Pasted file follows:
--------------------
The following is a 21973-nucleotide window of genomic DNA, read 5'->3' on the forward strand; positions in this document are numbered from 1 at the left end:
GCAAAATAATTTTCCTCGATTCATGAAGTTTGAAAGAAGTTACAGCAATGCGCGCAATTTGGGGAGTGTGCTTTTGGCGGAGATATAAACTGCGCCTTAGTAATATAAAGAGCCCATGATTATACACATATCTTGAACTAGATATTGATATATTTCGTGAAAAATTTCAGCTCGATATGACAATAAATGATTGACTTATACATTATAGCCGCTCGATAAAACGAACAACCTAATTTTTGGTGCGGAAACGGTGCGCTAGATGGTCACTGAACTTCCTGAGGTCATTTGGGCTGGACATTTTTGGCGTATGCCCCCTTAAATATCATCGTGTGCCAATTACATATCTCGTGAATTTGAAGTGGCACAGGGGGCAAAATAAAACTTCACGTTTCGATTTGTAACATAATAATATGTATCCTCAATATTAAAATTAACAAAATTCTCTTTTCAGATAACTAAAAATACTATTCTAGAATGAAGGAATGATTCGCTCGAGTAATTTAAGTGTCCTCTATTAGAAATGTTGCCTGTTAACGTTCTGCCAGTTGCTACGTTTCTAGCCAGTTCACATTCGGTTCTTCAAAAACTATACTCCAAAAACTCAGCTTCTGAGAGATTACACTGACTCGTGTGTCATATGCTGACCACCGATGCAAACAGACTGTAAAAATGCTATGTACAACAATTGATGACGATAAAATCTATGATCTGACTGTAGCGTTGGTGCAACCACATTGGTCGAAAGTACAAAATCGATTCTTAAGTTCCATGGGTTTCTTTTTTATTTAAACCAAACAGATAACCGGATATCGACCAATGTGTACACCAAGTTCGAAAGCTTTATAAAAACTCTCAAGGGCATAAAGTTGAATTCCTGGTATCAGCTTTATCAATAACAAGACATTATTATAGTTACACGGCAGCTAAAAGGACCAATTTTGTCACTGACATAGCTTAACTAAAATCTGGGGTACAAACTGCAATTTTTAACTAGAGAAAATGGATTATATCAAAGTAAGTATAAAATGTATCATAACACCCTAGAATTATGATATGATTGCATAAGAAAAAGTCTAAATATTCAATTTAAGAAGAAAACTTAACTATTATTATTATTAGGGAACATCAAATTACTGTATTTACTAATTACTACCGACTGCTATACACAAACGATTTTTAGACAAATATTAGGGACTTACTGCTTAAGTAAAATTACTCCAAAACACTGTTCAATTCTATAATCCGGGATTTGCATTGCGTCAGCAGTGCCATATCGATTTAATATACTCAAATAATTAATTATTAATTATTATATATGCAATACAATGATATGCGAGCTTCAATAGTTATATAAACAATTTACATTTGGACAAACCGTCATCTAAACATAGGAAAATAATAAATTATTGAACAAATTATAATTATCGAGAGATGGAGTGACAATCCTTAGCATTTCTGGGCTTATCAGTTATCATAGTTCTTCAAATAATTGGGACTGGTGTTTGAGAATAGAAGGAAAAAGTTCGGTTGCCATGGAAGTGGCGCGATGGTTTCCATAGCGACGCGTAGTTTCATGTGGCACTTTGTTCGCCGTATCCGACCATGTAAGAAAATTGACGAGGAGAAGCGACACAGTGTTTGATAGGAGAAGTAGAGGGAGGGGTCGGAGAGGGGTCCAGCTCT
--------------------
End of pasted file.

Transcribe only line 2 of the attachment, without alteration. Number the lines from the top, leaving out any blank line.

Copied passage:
GCAAAATAATTTTCCTCGATTCATGAAGTTTGAAAGAAGTTACAGCAATGCGCGCAATTTGGGGAGTGTGCTTTTGGCGGAGATATAAACTGCGCCTTAGTAATATAAAGAGCCCATGATTATACACATATCTTGAACTAGATATTGATATATTTCGTGAAAAATTTCAGCTCGATATGACAATAAATGATTGACTTATACATTATAGCCGCTCGATAAAACGAACAACCTAATTTTTGGTGCGGAAACGGTGCGCTAGATGGTCACTGAACTTCCTGAGGTCATTTGGGCTGGACATTTTTGGCGTATGCCCCCTTAAATATCATCGTGTGCCAATTACATATCTCGTGAATTTGAAGTGGCACAGGGGGCAAAATAAAACTTCACGTTTCGATTTGTAACATAATAATATGTATCCTCAATATTAAAATTAACAAAATTCTCTTTTCAGATAACTAAAAATACTATTCTAGAATGAAGGAATGATTCGCTCGAGTAATTTAAGTGTCCTCTATTAGAAATGTTGCCTGTTAACGTTCTGCCAGTTGCTACGTTTCTAGCCAGTTCACATTCGGTTCTTCAAAAACTATACTCCAAAAACTCAGCTTCTGAGAGATTACACTGACTCGTGTGTCATATGCTGACCACCGATGCAAACAGACTGTAAAAATGCTATGTACAACAATTGATGACGATAAAATCTATGATCTGACTGTAGCGTTGGTGCAACCACATTGGTCGAAAGTACAAAATCGATTCTTAAGTTCCATGGGTTTCTTTTTTATTTAAACCAAACAGATAACCGGATATCGACCAATGTGTACACCAAGTTCGAAAGCTTTATAAAAACTCTCAAGGGCATAAAGTTGAATTCCTGGTATCAGCTTTATCAATAACAAGACATTATTATAGTTACACGGCAGCTAAAAGGACCAATTTTGTCACTGACATAGCTTAACTAAAATCTGGGGTACAAACTGCAATTTTTAACTAGAGAAAATGGATTATATCAAAGTAAGTATAAAATGTATCATAACACCCTAGAATTATGATATGATTGCATAAGAAAAAGTCTAAATATTCAATTTAAGAAGAAAACTTAACTATTATTATTATTAGGGAACATCAAATTACTGTATTTACTAATTACTACCGACTGCTATACACAAACGATTTTTAGACAAATATTAGGGACTTACTGCTTAAGTAAAATTACTCCAAAACACTGTTCAATTCTATAATCCGGGATTTGCATTGCGTCAGCAGTGCCATATCGATTTAATATACTCAAATAATTAATTATTAATTATTATATATGCAATACAATGATATGCGAGCTTCAATAGTTATATAAACAATTTACATTTGGACAAACCGTCATCTAAACATAGGAAAATAATAAATTATTGAACAAATTATAATTATCGAGAGATGGAGTGACAATCCTTAGCATTTCTGGGCTTATCAGTTATCATAGTTCTTCAAATAATTGGGACTGGTGTTTGAGAATAGAAGGAAAAAGTTCGGTTGCCATGGAAGTGGCGCGATGGTTTCCATAGCGACGCGTAGTTTCATGTGGCACTTTGTTCGCCGTATCCGACCATGTAAGAAAATTGACGAGGAGAAGCGACACAGTGTTTGATAGGAGAAGTAGAGGGAGGGGTCGGAGAGGGGTCCAGCTCT